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Author Topic: dogs barking on lower road  (Read 11718 times)
pussg
Newbie
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Posts: 3


« on: April 02, 2008, 02:51:31 PM »

who ever has the blasted dogs going frantic all day long on lower road please look after them properly - their barking is driving me mad!!
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Woof Woof
Guest
« Reply #1 on: April 02, 2008, 03:37:11 PM »

Do you think someone should contact the RSPCA or police, as the dogs cannot be happy to be barking all the time. Which house is it? Surely the neighbours must be fed up.
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pussg
Newbie
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Posts: 3


« Reply #2 on: April 02, 2008, 03:41:19 PM »

I don't know - I'm on high road but have heard them barking all day long - they really don't sound happy.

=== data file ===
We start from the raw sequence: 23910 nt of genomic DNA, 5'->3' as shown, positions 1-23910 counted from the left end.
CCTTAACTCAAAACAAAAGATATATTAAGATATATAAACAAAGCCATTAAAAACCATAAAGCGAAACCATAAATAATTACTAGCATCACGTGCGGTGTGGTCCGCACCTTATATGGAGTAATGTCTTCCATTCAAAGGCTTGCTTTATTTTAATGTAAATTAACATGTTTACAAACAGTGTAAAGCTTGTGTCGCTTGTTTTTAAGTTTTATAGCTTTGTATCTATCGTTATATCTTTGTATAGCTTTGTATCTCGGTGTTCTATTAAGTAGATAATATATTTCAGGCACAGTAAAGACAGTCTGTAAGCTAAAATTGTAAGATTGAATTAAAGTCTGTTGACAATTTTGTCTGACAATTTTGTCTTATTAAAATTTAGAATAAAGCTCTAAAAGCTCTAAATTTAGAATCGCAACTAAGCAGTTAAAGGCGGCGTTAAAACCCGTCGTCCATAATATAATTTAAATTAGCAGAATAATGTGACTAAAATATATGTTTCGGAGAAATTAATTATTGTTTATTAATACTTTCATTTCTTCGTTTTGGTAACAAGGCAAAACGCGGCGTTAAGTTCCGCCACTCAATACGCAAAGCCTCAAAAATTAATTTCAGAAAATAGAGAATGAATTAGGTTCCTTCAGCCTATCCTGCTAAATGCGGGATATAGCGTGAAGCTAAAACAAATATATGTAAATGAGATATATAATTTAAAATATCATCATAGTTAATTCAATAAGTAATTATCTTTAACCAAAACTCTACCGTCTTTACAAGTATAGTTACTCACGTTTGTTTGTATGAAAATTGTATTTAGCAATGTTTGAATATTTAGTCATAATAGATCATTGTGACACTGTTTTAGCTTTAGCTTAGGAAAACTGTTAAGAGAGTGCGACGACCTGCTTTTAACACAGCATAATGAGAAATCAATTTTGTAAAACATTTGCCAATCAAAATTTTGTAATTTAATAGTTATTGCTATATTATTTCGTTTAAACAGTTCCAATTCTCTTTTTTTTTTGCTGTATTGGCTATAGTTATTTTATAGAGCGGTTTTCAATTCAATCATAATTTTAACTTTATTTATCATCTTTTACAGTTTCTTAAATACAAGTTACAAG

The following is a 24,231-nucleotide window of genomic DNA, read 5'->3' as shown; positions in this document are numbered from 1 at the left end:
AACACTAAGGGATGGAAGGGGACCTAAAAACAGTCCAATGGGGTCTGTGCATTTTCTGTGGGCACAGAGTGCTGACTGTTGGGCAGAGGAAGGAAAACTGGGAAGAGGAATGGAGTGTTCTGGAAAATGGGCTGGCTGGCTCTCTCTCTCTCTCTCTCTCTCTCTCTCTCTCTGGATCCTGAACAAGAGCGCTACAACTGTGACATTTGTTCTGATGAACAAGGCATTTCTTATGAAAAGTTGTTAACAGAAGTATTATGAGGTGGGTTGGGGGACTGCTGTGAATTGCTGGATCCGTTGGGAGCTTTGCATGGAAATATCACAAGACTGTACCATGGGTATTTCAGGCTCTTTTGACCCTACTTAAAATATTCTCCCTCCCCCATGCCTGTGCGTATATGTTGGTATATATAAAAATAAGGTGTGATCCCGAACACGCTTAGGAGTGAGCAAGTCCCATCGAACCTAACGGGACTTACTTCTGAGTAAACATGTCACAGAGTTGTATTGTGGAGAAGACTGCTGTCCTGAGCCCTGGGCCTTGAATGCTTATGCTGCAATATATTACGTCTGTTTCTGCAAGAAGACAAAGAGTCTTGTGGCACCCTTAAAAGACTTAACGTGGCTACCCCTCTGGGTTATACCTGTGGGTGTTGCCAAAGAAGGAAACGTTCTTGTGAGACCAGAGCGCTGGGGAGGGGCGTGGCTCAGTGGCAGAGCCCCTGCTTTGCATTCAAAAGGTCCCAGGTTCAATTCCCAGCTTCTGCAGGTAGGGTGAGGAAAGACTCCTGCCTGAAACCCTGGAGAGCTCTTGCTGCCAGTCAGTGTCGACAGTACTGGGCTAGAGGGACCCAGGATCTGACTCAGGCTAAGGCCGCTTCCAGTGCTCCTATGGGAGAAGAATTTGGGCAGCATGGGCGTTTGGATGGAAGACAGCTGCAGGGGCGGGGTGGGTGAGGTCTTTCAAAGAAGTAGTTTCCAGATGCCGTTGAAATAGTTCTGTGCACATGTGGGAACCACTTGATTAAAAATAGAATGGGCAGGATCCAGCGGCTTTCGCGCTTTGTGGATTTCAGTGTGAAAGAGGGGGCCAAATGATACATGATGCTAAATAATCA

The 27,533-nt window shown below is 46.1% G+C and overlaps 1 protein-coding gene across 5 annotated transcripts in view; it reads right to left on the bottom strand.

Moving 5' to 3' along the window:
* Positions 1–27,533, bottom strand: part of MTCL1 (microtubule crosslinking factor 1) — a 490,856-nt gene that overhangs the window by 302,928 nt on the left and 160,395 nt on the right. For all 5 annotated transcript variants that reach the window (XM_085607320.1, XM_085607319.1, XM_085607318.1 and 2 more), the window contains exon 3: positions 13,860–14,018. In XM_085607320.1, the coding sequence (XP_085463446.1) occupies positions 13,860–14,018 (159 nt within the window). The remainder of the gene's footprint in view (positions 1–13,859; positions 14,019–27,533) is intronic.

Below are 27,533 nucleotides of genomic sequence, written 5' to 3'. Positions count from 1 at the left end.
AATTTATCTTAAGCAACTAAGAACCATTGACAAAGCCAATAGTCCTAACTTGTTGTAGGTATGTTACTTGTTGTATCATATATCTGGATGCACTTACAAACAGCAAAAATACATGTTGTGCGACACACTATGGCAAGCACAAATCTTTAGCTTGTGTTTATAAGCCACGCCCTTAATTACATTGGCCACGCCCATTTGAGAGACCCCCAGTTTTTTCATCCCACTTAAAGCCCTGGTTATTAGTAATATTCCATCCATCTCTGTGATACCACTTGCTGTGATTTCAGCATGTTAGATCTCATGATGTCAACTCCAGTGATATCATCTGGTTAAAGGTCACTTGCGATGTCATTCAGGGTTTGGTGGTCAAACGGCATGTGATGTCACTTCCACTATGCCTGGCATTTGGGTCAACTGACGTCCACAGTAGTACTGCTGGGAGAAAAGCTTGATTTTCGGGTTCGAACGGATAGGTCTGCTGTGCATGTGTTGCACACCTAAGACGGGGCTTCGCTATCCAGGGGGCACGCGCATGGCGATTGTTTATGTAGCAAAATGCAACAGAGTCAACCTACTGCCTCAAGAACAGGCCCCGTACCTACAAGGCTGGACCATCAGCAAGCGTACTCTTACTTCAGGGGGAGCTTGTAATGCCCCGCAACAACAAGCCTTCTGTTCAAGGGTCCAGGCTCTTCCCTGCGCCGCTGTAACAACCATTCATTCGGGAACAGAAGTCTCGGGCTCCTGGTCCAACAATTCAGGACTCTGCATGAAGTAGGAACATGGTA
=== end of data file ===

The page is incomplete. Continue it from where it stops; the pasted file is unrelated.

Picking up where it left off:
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old bill
Newbie
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Posts: 8


« Reply #3 on: April 02, 2008, 03:50:18 PM »

we will have a look today
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pussg
Newbie
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Posts: 3


« Reply #4 on: April 02, 2008, 03:57:03 PM »

thanks Old Bill.  I suspect someone turfs them out in the garden while they are at work all day. Poor things (and poor neighbours).
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Jo Jo
Full Member
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Posts: 228


« Reply #5 on: April 02, 2008, 05:28:58 PM »

It is only recently they have started barking, I think yesterday morning. Perhaps it is someone new who has just moved in. The owners may not even be aware that the dogs are barking.
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Philip
Guest
« Reply #6 on: April 02, 2008, 09:43:19 PM »